We would sit down, and we would have these stockholder meetings. My dad was the greatest stockbroker ever, because I never lost money on a single stock I bought. He made sure I had a positive experience. He would sell me something he had bought at 20 and now was at 40. He might sell to me at 15 so I would be guaranteed to make money, because he wanted me to connect "That's what you do with your money." So, I grew up thinking, "Well, that's what you do. You live on some, but what is extra you invest, and that earns a return."
Then you think about the next thing that impacts how you think about money, and that's your personality. If you're very risk averse, you want to hang on to your money. If, on the other hand, you're a party in a box, you might be a little bit more free spending with what you have. Your personality definitely impacts how you think about it.
Then, finally, the third thing is the people you hang around. I grew up as not only a doctor's kid but a navy doctor's kid, so we lived in a lot of different places around the US. For a while, we lived in Washington, DC. Now, here's a question. In Washington, DC, how do they decide if someone is important? In Washington, DC, it's your job. Really, it's about the power. How close are you to the White House or to a congressman or to a senator? That's how they establish the pecking order. It's where you work.
Then for two years I lived in Boston. In Boston, the values are a little bit different. What's important in Boston? How are they deciding how important you are? Education. Boston has more colleges per capita than anywhere in the US. They decide the pecking order largely by, "Hey, where did you go to school?" Then I lived in Los Angeles. If it's power in Washington, DC, and education in Boston, what do you think it is in Los Angeles? In Los Angeles it's what you have and how you look. That's how they decide who's important.
I think, after having lived here in Dallas, Dallas is more like Los Angeles than any city I know. We live in a culture that's trying to value you based on what you have. That makes it especially difficult to deal as you think about your money. So, we're launching a three-week series today on how we can deal with our money well, because the Bible says there is a strong connection between what you have and how you use it and your spiritual health. There's a direct connection.
What's interesting is that in the society we live in, we don't want to talk about our money. That's personal. You can ask me anything, but don't ask me about my money. What's interesting is Jesus talked more about money than any other thing. If you look at the Bible, there are 500 verses on faith and 500 verses, approximately, on prayer. Guess how many there are on money…2,000.
And Jesus told stories. Do you know that two-thirds of the stories he told involve money or possessions? Two-thirds! He talked more about money than he did about heaven and hell combined. What you realize is that Jesus, who was always willing to buck conventional norms, understood the connection between your money and your heart, and he spent a lot of time talking about it because he wanted to make sure we had that relationship right.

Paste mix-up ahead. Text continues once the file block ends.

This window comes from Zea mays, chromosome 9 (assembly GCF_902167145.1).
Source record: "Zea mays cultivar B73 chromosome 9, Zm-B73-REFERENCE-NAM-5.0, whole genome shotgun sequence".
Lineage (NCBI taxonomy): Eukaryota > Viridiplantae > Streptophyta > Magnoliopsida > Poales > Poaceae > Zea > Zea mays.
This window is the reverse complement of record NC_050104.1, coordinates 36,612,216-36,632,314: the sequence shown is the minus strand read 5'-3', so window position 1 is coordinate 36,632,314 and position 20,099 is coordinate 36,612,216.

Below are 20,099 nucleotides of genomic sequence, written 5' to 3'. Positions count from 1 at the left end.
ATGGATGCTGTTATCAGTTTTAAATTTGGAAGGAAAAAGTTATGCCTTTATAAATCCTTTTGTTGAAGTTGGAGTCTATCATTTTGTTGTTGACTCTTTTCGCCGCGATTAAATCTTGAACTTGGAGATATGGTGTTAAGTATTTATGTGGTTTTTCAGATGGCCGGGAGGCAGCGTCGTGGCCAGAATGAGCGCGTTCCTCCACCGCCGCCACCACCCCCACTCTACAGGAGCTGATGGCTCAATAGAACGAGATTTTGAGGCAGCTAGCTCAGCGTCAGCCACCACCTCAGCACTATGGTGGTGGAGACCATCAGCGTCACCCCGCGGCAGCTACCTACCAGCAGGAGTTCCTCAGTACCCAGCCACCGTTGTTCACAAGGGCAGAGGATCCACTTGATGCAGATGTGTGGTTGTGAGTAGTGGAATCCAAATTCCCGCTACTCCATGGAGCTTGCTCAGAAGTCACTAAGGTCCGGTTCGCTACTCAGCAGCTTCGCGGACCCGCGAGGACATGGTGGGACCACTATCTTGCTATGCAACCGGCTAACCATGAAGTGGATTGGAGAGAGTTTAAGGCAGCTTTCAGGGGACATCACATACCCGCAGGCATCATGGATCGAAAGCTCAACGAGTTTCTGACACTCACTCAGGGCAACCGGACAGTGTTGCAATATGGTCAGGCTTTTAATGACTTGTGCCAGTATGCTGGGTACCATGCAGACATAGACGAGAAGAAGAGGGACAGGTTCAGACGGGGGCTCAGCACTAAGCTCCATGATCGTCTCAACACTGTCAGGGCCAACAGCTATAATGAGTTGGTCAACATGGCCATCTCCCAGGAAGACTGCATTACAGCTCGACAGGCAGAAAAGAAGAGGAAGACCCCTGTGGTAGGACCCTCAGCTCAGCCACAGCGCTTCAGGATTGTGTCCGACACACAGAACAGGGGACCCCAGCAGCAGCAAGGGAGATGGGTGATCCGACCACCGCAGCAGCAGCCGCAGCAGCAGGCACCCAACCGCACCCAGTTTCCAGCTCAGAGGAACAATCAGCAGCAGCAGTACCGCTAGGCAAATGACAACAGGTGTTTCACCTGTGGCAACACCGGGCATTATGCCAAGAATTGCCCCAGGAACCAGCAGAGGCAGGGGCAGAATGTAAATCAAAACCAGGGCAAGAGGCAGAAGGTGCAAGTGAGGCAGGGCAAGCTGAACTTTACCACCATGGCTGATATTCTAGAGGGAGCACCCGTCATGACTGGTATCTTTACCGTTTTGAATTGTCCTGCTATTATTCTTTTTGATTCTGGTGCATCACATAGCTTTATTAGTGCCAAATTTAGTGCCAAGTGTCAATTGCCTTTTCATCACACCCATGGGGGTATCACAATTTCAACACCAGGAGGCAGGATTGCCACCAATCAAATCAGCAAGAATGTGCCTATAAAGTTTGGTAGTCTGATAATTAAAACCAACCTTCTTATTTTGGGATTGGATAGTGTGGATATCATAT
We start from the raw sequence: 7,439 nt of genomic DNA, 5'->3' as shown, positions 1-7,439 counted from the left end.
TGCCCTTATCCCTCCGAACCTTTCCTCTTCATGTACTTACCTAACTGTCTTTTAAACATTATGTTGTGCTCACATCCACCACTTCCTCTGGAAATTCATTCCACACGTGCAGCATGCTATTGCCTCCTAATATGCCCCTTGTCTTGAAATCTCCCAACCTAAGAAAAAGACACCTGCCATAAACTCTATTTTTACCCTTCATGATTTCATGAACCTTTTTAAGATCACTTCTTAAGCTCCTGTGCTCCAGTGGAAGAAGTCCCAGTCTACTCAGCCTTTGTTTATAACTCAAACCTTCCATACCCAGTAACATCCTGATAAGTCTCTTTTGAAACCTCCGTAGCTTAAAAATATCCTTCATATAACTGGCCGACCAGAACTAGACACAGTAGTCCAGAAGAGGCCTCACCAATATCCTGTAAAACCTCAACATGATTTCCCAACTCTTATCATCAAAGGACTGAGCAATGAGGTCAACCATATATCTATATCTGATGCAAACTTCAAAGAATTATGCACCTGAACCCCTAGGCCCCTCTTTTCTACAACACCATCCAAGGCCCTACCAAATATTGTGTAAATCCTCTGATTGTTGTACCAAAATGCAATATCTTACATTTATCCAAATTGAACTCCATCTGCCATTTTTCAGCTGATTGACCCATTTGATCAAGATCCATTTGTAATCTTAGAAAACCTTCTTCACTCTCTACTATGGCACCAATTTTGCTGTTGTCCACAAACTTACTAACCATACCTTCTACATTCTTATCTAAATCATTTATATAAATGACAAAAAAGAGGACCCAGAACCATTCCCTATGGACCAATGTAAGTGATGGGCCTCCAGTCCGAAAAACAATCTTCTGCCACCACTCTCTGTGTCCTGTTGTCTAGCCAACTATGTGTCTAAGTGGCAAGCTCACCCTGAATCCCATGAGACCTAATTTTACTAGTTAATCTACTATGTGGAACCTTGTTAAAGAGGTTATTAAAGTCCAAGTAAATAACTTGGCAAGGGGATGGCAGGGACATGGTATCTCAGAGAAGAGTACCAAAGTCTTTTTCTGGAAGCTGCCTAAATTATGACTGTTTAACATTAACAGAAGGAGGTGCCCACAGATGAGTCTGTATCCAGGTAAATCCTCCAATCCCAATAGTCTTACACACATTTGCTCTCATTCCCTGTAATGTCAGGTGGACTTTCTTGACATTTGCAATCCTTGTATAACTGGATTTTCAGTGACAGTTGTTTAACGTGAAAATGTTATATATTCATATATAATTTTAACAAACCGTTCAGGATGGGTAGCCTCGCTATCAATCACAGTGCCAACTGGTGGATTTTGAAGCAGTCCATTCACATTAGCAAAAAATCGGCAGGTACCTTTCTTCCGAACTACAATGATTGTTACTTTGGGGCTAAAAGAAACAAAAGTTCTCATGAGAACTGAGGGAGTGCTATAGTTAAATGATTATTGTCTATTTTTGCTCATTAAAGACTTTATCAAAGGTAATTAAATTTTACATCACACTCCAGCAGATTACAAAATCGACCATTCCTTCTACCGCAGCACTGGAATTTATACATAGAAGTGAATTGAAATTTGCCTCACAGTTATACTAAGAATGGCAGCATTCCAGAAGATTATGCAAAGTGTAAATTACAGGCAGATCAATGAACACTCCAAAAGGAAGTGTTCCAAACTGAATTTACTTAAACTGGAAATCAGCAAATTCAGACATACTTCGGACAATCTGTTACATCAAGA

So, for the next couple of weeks, we're focused on a series called Right on the Money. The whole point is to say we know your perspective on money is shaped by your past, your personality, and the people you hang out with, but it should also be informed by what the Bible says, because the God who created us had a lot to say.
Today, I want to look at five common things people do that are the opposite of being right on the money. These are things people do that get in the way of them managing money well. What I'd like to do is make this a bit of a quiz. So, on each of these five things, I just want you to ask, "How good am I at that one?" Five means you're great. Like, you should be up here teaching. I'll just bring you up here with me. One is "I'm a train wreck in that, but I don't want anybody to know. Just between you and me." Are you ready? Okay.
One of the questions we want to learn to ask as we're looking to grow in our faith on any topic is always to ask, "What does the Bible have to say about that?" That should be your very first question. When it comes to money and who owns it, what does the Bible have to say about that? If we look in Psalm 24, the Bible says, "Hey, you've got this backward. It's not that you own it; God owns it. He owns everything, and he's giving it to you to manage for him, but make no mistake about it…it's his."
Psalm 24:1 says, "The earth is the Lords, and everything in it. The world and all its people belong to him." You get this sense that, "Okay. We have this upside down. It's not our money that we get to do what we want with; it's God's money that he has given to us, and he expects us to be a good manager with it."
This lesson hit home for me several years ago. In fact, here at Watermark, there was a Sunday when we were talking about money, and when everybody came in the door, they got an envelope, and in the envelope everybody got some money. You're thinking, "Man! I wish we were giving money away today." Right?
In the envelope there was a dollar or maybe $5 or $10. The church was giving you money and said, "Hey, listen. We want you to go out and invest this well. We want you to do something to love somebody or do something with it. It's not yours, but we're giving it to you to go love other people." What was crazy was how different people thought about that money compared to the rest of their money. The dollar or the $2 or the $5…
I know people who thought about it all week, like, "What am I going to do with the $5? I want to make sure I invest it well." There was one story of someone who said, "I know what I'm going to do. I'm going to take the $5, I'm going to add some money to it, and I'm going to sponsor a kid who lives in poverty through Compassion International." That's what they did with the money.